Thanks to everyone for another great BF day out!

Peter
 
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Old Sunday 16th February 2003, 18:13   #8
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Lovely account of the Day. I felt almost with you all , I had a lovely birding time in Norfolk and the pubs were good fun too, Norfolk people are chatty and full of charm loved the place ,might buy a little cottage there.
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Old Sunday 16th February 2003, 18:40   #9
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Hi Peter et al,
"Here is an edited version (swear words removed of course)"
Have NEVER seen a Glossy Ibis ANYWHERE!!Could launch into a tirade of abuse myself...;-)
Will eventually see one over here,though,and probably a Killdeer as well,but I've given up on the recent Killdeer,it's surely gone by now.
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Old Sunday 16th February 2003, 18:52   #10
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What can i say about our day together at the Devon Bash that Andrew and Peter have not said already, the company was simply fantastic and i would go birding with Andrew, Peter and John J any time they were a real great bunch, i look forward to seeing Andrew and Peter at BGM in the weeks and months ahead.

Andrew a great report, and it was good to meet you at last, now about these sneaky photos you took of us at turf lock......i look forward to meeting you again there, thanks for the cap Peter, i can now go birding with both my wolly hat and the BF forum hat on together...what a sight that will be.....i know i speak for all that were present to see the Glossy Ibis up close, we will not forget that experience for a long time to come.........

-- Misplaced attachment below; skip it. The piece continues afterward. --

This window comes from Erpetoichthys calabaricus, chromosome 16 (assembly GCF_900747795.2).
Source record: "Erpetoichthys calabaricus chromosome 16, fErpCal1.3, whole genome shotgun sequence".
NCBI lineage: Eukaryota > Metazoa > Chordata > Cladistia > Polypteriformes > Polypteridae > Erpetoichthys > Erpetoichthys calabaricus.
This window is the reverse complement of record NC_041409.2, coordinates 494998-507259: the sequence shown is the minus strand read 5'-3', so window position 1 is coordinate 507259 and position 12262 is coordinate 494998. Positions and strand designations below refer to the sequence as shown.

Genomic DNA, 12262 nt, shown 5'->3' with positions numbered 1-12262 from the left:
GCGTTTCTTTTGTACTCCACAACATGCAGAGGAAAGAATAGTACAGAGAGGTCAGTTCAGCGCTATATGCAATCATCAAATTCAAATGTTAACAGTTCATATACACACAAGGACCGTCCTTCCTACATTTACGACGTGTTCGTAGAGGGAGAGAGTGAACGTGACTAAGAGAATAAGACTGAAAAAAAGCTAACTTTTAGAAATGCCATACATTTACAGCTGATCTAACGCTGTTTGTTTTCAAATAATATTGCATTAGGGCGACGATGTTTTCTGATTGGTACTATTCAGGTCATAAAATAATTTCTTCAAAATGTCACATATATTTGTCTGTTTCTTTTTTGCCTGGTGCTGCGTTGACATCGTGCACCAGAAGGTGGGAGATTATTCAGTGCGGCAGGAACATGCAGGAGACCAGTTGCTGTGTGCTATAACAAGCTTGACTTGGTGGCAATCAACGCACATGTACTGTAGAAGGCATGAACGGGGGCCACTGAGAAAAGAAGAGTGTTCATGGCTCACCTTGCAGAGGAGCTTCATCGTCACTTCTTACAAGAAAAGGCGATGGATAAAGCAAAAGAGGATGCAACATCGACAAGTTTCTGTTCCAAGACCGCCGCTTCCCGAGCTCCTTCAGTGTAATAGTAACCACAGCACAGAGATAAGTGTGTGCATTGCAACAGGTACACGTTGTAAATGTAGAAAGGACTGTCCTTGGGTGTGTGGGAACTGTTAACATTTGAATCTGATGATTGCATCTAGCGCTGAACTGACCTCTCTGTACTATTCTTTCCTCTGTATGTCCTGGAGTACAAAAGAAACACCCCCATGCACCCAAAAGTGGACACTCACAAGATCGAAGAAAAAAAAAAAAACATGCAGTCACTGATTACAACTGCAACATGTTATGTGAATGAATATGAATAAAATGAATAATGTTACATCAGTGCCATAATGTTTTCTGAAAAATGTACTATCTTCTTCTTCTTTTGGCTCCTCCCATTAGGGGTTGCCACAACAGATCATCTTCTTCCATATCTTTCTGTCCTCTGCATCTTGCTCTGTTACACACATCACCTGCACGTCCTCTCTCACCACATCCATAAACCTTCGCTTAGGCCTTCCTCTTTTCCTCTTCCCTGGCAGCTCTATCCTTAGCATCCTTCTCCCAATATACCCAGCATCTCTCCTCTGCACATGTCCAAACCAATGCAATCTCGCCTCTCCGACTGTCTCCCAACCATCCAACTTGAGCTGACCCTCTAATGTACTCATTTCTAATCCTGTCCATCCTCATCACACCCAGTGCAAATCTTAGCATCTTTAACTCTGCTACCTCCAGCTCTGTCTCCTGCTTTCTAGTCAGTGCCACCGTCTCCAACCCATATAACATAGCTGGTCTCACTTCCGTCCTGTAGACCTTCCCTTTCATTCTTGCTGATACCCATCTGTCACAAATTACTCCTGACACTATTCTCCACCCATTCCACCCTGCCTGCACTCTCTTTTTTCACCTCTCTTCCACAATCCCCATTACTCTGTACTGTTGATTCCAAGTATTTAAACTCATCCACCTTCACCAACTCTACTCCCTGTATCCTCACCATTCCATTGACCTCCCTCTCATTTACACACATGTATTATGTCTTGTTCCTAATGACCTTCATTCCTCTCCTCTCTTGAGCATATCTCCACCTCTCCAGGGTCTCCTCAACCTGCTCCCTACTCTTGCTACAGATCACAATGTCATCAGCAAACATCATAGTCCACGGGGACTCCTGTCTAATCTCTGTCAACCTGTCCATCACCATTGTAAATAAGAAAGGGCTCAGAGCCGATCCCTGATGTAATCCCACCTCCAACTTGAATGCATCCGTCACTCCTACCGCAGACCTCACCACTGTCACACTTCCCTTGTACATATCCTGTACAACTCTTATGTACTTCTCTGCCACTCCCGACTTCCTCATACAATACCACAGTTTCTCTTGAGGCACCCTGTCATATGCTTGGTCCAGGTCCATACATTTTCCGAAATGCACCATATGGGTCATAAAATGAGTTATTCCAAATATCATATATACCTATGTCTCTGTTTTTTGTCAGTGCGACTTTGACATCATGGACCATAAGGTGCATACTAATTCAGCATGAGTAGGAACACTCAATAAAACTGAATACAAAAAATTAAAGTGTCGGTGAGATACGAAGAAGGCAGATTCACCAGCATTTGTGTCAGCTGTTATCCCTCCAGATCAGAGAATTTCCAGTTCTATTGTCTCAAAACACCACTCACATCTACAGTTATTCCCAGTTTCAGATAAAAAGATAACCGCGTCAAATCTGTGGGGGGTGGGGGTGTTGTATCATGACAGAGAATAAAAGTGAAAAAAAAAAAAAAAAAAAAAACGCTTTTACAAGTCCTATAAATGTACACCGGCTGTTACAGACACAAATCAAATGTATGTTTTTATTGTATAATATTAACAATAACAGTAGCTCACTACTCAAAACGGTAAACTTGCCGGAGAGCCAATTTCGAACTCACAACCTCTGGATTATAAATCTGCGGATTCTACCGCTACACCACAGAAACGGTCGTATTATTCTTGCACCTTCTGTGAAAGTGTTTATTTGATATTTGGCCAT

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Old Sunday 16th February 2003, 19:29   #11
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Thanks for all your kind words and I am really glad I managed to put it across so that you could feel you were there.

DigiBirder, As for counting them. I simply pan slowly counting off each bird as I see one. Sometime it is boring but on a great day like that i have enough enthusiasm to motivate me to do it. When they seem numerous as the Dunlins were I conservatively estimate them hence me saying a 1000. There were probably 3000 but I will not bother counting them if there are that many! When they are numerous and packed together I count say ten or twenty and picture how wide the said portion of the flock is then pan and count the portions then multiply them. But when they are spread out over the estuary it is easier to be accurate. At Slimbridge I almost bought a tally counter for twenty quid but my common sense prevented that. Now I wish I had!

To cap it all off I saw a possible Bonaparte's Gull at Shobrooke Lake today! As if it couldn't get better. I have alerted the net about it and written to the county recorder. I do worry about having my neck chopped off but it has to be shouted about or no one will believe me if it is one. All the hallmarks pointed to it being a Bonaparte's.
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Old Sunday 16th February 2003, 19:34   #12
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Hi Andrew,
What did you get on the poss.Bonaparte's?They really are quite distinctive if seen any bit well.Not only are they smaller(but larger than Little Gull),but they lack the dark underside to the outer primaries,have pink legs,darker grey mantle(subtle difference),a grey "shawl" on the hindneck and breast sides,more defined black spot on ear coverts,finer black bill and 1st-w birds have a blacker(less brown)carpal bar.